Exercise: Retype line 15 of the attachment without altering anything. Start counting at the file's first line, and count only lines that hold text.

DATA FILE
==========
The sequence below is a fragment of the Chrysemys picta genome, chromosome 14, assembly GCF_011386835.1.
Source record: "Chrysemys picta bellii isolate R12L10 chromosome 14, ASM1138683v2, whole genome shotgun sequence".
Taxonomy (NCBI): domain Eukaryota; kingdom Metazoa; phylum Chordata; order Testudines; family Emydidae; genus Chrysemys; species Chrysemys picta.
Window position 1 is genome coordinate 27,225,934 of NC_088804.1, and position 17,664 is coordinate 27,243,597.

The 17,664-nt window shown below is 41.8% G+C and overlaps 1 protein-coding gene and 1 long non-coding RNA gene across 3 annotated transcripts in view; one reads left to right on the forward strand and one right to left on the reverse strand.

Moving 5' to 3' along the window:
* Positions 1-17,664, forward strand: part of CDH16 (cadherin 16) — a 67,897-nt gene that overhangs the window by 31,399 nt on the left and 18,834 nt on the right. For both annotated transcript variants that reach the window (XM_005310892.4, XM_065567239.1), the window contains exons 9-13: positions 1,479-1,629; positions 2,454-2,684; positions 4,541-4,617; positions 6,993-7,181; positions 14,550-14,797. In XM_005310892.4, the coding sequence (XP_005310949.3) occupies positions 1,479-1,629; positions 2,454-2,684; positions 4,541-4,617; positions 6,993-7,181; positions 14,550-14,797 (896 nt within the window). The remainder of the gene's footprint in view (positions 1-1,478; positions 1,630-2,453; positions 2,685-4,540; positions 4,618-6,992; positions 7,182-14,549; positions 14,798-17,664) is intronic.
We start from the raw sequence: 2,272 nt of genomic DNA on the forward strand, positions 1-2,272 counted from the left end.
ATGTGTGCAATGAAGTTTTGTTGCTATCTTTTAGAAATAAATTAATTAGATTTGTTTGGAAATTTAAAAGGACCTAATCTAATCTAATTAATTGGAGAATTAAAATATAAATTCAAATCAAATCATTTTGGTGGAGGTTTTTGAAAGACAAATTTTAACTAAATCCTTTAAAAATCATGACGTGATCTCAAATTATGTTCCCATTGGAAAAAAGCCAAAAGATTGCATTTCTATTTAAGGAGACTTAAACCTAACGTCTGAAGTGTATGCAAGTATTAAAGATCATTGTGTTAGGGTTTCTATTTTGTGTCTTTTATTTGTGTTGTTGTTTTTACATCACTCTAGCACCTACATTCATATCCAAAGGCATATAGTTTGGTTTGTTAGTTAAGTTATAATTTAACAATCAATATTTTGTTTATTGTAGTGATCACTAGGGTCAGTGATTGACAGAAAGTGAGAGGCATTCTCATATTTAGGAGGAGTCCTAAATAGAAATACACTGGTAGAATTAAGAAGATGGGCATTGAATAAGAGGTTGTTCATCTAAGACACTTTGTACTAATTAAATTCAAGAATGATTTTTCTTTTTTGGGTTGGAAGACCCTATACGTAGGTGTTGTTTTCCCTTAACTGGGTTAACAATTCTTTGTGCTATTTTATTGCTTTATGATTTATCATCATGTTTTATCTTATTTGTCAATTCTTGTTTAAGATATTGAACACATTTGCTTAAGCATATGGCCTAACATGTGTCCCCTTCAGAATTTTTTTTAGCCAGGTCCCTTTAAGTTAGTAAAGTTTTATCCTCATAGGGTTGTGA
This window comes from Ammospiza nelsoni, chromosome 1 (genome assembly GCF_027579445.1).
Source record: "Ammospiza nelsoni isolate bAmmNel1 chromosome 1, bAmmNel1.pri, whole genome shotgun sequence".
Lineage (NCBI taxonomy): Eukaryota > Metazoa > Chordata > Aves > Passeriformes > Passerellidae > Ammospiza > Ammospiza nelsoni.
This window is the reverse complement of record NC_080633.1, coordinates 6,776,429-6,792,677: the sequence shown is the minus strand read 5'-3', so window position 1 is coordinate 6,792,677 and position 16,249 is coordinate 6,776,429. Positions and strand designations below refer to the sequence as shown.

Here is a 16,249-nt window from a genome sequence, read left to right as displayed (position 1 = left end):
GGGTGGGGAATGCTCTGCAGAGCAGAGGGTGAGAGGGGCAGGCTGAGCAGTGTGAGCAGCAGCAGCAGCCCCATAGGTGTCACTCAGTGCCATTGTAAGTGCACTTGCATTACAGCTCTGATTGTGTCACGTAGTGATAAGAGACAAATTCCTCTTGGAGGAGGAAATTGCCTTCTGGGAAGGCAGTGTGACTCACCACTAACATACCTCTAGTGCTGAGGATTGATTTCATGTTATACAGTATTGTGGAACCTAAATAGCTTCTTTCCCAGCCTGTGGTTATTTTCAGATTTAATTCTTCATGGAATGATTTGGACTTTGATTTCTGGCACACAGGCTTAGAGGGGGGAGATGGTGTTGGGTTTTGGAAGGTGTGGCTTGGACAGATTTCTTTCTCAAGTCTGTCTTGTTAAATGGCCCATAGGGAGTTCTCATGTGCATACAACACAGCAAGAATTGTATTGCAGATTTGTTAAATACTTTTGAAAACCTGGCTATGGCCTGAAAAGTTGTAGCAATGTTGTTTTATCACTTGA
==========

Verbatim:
GGGTGGGGAATGCTCTGCAGAGCAGAGGGTGAGAGGGGCAGGCTGAGCAGTGTGAGCAGCAGCAGCAGCCCCATAGGTGTCACTCAGTGCCATTGTAAGTGCACTTGCATTACAGCTCTGATTGTGTCACGTAGTGATAAGAGACAAATTCCTCTTGGAGGAGGAAATTGCCTTCTGGGAAGGCAGTGTGACTCACCACTAACATACCTCTAGTGCTGAGGATTGATTTCATGTTATACAGTATTGTGGAACCTAAATAGCTTCTTTCCCAGCCTGTGGTTATTTTCAGATTTAATTCTTCATGGAATGATTTGGACTTTGATTTCTGGCACACAGGCTTAGAGGGGGGAGATGGTGTTGGGTTTTGGAAGGTGTGGCTTGGACAGATTTCTTTCTCAAGTCTGTCTTGTTAAATGGCCCATAGGGAGTTCTCATGTGCATACAACACAGCAAGAATTGTATTGCAGATTTGTTAAATACTTTTGAAAACCTGGCTATGGCCTGAAAAGTTGTAGCAATGTTGTTTTATCACTTGA